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How to get to Morocco

Plane: the most comfortable, fastest and cheapest option to the question of how to travel to Morocco from another country. Through the international airports of Casablanca, Tangier and Agadir, Morocco is well connected with Europe, Africa and the Middle East. In Morocco there are a total of 15 international and national airports. The most important are: Casablanca (Mohammed V), Tangier (Boukhalef), Rabat (Salé), Fez (Saïss), Agadir (Al Massira), Marrakech (la Ménara), Oujda (Angad), Al Hoceima, Tetouan and Ouarzazate. Casablanca Mohammed V Airport is the main airport in Morocco. The most important airlines in the world come together here

Bus:   through the strait taking one of the ferries that depart from Spain.  The advantage of this option is that the price of the bus trip also includes the boat trip, although these boat trips can be long and tiresome.

Train: depending on train schedules, you may have to spend a night in Algeciras (Spain).

Boat: from Europe, a more romantic and less polluting option than the plane, which reaches Africa and connects Morocco with the European railway network.

How to get around Morocco

Plane: the national airline, Royal Air Maroc (RAM), offers numerous domestic flights with 18 airports to discover Morocco from north to south.

Train: The railway network of the Office National des Chemins de Fer (ONCF) runs throughout the country and the Supratours bus company takes over  when the destination city does not have a station. The high-speed train (TGV) connects Casablanca with Tangier.

Bus:  made by  the Compagnie de Transport au Maroc (CTM) as well as other private companies.

In Casablanca and Rabat you can choose a taxi, a bus or a tram. Fares are regulated and each taxi has a meter.

Car: when renting a vehicle, keep in mind that in Morocco you drive on the right and most vehicles are equipped with a manual gearbox. Traffic signs appear in French and Arabic. Highways and national roads connect Morocco from north to south.  

What to see in Morocco


It is located on the Atlantic coast of the country, at the mouth of the Bu Regreg River, which separates the city into two parts. It is the political capital and the main administrative center of Morocco, as well as the fourth imperial city. It is a curious mixture of the historical tradition of the past and modernity established in the present. It was in the 12th century when its most emblematic buildings were built, such as the Hassan Tower and the Kasbah des Oudaias. This city became the stronghold for Muslims expelled from Spain in the early 17th century.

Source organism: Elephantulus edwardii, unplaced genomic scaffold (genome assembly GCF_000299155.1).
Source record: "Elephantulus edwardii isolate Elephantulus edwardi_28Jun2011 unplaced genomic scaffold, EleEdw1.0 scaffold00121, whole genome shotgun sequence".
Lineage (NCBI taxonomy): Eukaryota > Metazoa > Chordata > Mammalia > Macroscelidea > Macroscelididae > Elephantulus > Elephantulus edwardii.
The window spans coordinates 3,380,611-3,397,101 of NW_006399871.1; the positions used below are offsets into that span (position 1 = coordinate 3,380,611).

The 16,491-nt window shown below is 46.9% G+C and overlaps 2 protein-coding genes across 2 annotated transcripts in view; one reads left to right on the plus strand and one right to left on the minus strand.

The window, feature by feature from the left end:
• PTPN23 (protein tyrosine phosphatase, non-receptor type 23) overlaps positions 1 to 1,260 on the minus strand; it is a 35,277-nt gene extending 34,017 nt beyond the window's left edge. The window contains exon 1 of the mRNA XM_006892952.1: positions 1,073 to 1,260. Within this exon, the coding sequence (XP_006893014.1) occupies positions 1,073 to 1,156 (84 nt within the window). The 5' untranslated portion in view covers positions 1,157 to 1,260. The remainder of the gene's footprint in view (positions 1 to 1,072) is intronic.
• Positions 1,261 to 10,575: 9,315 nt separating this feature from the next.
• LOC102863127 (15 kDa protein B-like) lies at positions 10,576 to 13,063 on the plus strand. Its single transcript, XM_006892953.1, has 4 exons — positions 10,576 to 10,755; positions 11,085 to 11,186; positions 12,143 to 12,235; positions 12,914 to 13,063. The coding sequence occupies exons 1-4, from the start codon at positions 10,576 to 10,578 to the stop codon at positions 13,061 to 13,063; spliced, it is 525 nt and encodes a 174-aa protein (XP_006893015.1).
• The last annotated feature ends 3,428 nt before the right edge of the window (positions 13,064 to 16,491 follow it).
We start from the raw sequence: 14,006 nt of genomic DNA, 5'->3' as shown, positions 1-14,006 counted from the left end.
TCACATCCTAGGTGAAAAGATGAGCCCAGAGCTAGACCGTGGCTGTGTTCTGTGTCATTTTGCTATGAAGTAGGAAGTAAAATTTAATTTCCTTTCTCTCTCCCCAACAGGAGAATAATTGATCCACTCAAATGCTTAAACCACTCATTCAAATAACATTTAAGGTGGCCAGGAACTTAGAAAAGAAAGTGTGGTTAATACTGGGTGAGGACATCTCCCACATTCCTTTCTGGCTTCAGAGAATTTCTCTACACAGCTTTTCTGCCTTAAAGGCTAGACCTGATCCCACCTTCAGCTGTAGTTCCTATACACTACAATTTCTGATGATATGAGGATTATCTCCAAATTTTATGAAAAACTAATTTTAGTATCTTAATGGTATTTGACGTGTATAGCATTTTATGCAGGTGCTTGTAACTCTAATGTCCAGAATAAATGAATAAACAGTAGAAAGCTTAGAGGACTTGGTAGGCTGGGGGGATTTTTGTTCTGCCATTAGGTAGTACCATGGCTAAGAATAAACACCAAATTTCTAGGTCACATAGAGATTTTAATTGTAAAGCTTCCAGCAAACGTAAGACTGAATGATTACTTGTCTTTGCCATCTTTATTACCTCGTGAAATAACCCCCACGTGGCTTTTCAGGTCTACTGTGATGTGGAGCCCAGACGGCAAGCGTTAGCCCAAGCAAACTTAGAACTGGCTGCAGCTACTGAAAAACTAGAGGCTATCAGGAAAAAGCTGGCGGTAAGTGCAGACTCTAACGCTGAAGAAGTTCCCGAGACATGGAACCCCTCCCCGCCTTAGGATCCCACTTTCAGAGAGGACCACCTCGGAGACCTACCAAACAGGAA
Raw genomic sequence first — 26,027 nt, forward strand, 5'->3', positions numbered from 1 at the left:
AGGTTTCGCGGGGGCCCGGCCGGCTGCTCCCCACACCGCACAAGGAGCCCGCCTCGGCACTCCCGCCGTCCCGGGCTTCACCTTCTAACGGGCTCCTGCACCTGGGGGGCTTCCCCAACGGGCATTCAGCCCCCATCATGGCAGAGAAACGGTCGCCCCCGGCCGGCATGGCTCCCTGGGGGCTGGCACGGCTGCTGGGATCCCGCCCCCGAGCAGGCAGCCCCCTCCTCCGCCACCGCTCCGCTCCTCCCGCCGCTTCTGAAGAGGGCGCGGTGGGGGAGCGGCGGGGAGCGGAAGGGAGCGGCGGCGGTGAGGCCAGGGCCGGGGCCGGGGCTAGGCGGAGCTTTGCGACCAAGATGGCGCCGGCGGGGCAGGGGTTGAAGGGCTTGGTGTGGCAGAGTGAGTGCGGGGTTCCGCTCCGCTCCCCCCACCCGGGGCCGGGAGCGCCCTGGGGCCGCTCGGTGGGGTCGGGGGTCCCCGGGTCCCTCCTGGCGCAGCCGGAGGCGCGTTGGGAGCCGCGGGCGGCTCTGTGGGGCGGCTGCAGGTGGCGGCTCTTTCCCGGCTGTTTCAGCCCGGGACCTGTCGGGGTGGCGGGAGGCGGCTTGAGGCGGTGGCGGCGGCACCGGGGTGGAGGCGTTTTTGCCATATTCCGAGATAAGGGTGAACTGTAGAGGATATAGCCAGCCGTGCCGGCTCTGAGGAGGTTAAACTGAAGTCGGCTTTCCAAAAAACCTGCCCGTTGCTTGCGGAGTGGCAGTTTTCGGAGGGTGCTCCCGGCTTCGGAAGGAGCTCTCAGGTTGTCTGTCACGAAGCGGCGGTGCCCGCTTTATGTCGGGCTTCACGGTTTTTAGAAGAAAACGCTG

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hassan tower

It is located on top of a hill in Rabat and is one of the three great viewpoints of Rabat built by the Almohads, the others being the Koutoubia in Marrakech and the Giralda in Seville, built by the same architect. 

It is 44 meters high, although its original design should have been 86 meters; It is made of red sandstone which gives it that peculiar color.  Years later, the Lisbon earthquake damaged most of the monument's columns and walls.  

aa rabat torre-hassan-ii-rabat

Mausoleum of Mohammed V

Here rest the remains of the monarchs Mohamed V and Hassan II, grandfather and father of the current King Mohamed VI. It was built between 1961 and 1999, just opposite the Hassan Tower. The project is made up of the Great Mosque and a Kubba, a tomb covered by a dome built in white Italian marble. The almost cubic construction is crowned by a four-sloped roof covered with green tiles.  The Great Mosque of Rabat, built around the 14th century, is made up of a square-shaped minaret decorated with horseshoe-shaped arches. A little further from the mosque is the jewelry souk, where representatives of foreign powers used to reside.

 rabat puerta-mausoleo-mohamed-V-

Kasbah of the Oudaias

The kasbah was built on a cliff in Rabat  that rises over the Atlantic, housing an old palace converted into a museum of traditional art. It is formed by walls that house a walled neighborhood, made up of narrow and well-kept alleys full of houses painted in blue. It is accessed through a door from the Almohad period, where  there are the Andalusian Gardens, created at the beginning of the 20th century, and the National Jewelry Museum, originally the residence of the Sultan Mulay Ismaíl. Inside is the Jemâa Al Atiq mosque, the oldest in Rabat, and which, as usual, can only be accessed if you practice the religion of Islam. 

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Chellah Necropolis

It is a walled enclosure that brings together an ancient site, first Roman, then medieval, and a necropolis, located near Rabat. It was a port of call known as Sala Colonia in  a place of enormous commercial potential due to its location on the banks of a navigable river (Bou Regreg) and its proximity to the Atlantic Ocean. It is probably the oldest human agglomeration established at the mouth of the aforementioned river. Inside you can see ruins of a Roman forum, remains of houses and shops, a mausoleum, a hammam (bath), a madrasa (school), a mosque and an exotic garden.

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Royal Palace